The Great Barrier Reef
Just off the coast of Queensland in Australia are the islands of the Great Barrier Reef. Some are tiny specks, others little more than sandy cay swirls, crowded with seabirds, but all are spectacular and worthy of their UNESCO World Heritage status.
The reef is now the destination for over two million visitors each year who come to dive and snorkel amongst the myriad of marine life.
The Great Barrier Reef is one of the natural wonders of the world. Stretching 2,300 kilometres from the tip of Cape York in the north to Bundaberg in the south, it is the world’s largest collection of coral reefs, home to an abundance of marine and bird life and, as a result, was awarded World Heritage status by UNESCO in 1981.
Such an impressive natural wonder has inevitably featured heavily in Australia’s history. The Aboriginal tribes of Australia and the Torres Strait Islanders have been living here for over 40,000 years. During this time they moved around the reef, traveling in outrigger canoes as they fished the waters and over time the area became an important cultural site for these indigenous peoples.
It was not until 1770 that the reef was officially documented during James Cooks’ expedition on the ship HM Bark Endeavour. After exploring the cooler waters of the southern coast, Cook sailed north hugging the coastline and on Whit Sunday discovered a group of islands that were later named the Whitsunday Islands. The actual coral reef was abruptly found when the ship hit the reef, ripping a sizeable hole in the bow and several weeks were spent repairing the vessel on a river which he later named Endeavour, a settlement now known as Cooktown.
From these pioneering beginnings, the reef is now the destination for over two million visitors each year. They come to dive and snorkel amongst the myriad of marine life that includes 1,500 species of fish, 30 species of whale, 6 of the world’s 7 known species of turtle, 125 species of shark and an array of dolphin, including the snubfin dolphin. The sheer diversity of wildlife does not end at the water’s edge, with the reef being home to more than 200 species of bird and the occasional saltwater crocodile.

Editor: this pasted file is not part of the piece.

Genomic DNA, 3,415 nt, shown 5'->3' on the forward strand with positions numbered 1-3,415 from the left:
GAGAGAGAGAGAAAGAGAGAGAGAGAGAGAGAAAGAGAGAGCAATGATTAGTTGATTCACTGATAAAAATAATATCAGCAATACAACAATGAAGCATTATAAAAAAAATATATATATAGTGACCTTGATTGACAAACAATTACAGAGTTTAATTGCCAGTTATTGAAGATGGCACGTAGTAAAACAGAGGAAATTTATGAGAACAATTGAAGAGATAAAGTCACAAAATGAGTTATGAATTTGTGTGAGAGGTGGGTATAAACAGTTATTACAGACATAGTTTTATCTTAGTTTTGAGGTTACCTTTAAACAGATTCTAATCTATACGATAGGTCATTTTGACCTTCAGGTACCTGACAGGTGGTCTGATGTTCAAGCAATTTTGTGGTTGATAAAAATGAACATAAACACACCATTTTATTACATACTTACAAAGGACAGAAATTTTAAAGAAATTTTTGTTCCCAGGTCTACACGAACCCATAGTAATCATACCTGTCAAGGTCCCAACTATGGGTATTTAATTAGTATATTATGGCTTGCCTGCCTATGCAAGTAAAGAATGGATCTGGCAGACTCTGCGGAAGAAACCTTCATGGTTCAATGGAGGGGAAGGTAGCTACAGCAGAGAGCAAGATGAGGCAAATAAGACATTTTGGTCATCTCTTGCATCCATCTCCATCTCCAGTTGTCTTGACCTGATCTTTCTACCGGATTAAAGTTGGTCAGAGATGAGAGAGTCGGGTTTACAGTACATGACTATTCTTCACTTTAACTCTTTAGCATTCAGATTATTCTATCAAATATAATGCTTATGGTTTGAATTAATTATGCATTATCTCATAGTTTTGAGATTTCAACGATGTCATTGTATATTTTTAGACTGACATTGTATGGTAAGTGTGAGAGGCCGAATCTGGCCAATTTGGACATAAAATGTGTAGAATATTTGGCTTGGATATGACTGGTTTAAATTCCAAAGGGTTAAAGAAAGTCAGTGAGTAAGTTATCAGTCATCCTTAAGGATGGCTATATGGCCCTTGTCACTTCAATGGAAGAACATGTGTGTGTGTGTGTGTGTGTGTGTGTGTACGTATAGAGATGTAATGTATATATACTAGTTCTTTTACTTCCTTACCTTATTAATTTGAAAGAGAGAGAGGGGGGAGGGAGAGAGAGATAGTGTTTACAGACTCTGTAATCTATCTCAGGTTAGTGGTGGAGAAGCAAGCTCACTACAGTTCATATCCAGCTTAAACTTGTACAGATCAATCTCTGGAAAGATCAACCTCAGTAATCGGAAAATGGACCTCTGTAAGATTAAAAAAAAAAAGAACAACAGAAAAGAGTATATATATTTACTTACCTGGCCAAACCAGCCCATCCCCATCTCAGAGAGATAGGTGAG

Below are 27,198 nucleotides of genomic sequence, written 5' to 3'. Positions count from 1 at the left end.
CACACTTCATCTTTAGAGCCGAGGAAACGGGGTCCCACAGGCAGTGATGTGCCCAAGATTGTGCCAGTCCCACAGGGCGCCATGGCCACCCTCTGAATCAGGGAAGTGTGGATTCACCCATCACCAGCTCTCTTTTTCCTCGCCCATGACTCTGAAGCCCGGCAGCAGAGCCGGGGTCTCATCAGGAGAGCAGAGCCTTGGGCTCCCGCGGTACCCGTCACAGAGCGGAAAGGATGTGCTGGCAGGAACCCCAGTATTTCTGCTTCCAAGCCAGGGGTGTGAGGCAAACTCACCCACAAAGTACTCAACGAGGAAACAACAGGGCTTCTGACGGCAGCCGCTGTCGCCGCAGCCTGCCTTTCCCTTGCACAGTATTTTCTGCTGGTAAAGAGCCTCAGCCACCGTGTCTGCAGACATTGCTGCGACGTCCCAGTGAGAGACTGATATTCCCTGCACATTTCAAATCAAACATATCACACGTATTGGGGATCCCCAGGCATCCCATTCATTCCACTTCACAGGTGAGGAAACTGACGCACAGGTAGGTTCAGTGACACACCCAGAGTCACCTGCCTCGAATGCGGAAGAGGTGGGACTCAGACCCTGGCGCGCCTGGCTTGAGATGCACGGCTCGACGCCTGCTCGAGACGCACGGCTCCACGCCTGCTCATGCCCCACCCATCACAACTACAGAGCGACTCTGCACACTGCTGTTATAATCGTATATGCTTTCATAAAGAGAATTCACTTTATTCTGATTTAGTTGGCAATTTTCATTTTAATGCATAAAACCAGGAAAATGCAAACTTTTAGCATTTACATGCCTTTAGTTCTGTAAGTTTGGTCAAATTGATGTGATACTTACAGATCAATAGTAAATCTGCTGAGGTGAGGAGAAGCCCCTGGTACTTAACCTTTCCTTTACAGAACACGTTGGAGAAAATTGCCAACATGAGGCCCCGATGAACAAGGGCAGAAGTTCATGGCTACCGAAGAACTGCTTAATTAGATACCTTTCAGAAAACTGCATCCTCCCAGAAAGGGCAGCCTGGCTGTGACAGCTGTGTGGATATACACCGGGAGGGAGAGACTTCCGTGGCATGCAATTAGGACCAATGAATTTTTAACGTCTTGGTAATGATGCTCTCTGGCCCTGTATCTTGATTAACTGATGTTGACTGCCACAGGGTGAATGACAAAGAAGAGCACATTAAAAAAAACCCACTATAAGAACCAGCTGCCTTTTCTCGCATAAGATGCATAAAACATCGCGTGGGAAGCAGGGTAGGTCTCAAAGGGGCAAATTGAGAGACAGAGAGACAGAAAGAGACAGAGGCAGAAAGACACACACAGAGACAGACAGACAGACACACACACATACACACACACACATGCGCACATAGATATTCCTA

Great Barrier Reef Facts
- Length of the Reef: 2,300 kilometres (1,300 miles)
- Width of the Reef: 24 kilometres wide in the north and 240 kilometres wide in the south
- The total size of the Reef: 35 million hectares (equivalent to almost 1½ times the size of Britain)
- Species of fish: 1,500
- Species of coral: 400
- Species of molluscs: 4000
- Established as a National Marine Park: 1975
- Water temperature: 22 to 28 Degrees Celsius
- Best time to visit: July to December
- Awarded UNESCO World Heritage Status: 1981
Visitors to the reef have a variety of options of where to base themselves along the Queensland coast. One option is the Whitsundays.
As you would expect, such a fragile ecosystem is not immune to the general threats facing the environment. The increasing population of the east coast of Australia has led to the increasing levels of man-made substances such as pesticides, sewage, and detergents which flow from the rivers out to the Great Barrier Reef. In addition, the rising sea temperatures brought about by global warming have impacted on the coral reef, through a process known as coral bleaching. Severe instances of this occurred in 1998 and 2002, affecting over 42% of the coral and studies predict that it is likely to happen again in the coming years.
These developments have caused worldwide concern and the Australian government is now working on a number of projects designed to safeguard the reef for future generations. One initiative has been the zoning of the Great Barrier Reef Marine Park through the establishment of the world’s largest network of marine sanctuaries. These areas seek to conserve the diversity of the reef and account for 33% of the total reef. Other projects include the Reef Water Quality Protection Plan which seeks to assist farmers in improving their land management practices, with the ultimate aim of improving the quality of water on the reef itself.
Visitors to the reef have a variety of options of where to base themselves along the Queensland coast. One option is the Whitsundays; a collection of 74 beautiful islands that is the gateway to the Barrier Reef. A number of the islands have been designated as national parks while a few offer a wide selection of accommodation. Once here, you can spend time relaxing on the white sand beaches and snorkeling in the calm waters of the reef. Alternatively, spend a few nights sailing around the islands to get a real understanding of the surrounding ecosystem a well as spending a tranquil night or two in the open sea.
In contrast, the northern Queensland area around Cairns is the perfect gateway to the reef. From here, professional guided tours will take you out for a fantastic day of either diving, snorkeling or, for those that don't care to get wet, there is always the glass bottom boat and underwater viewing platform. If you want to truly witness the splendor and niqueness of this natural wonder of the world you can take advantage of helicopter and light aircraft flights to see the sheer magnitude and beauty of this National Marine Park from above.
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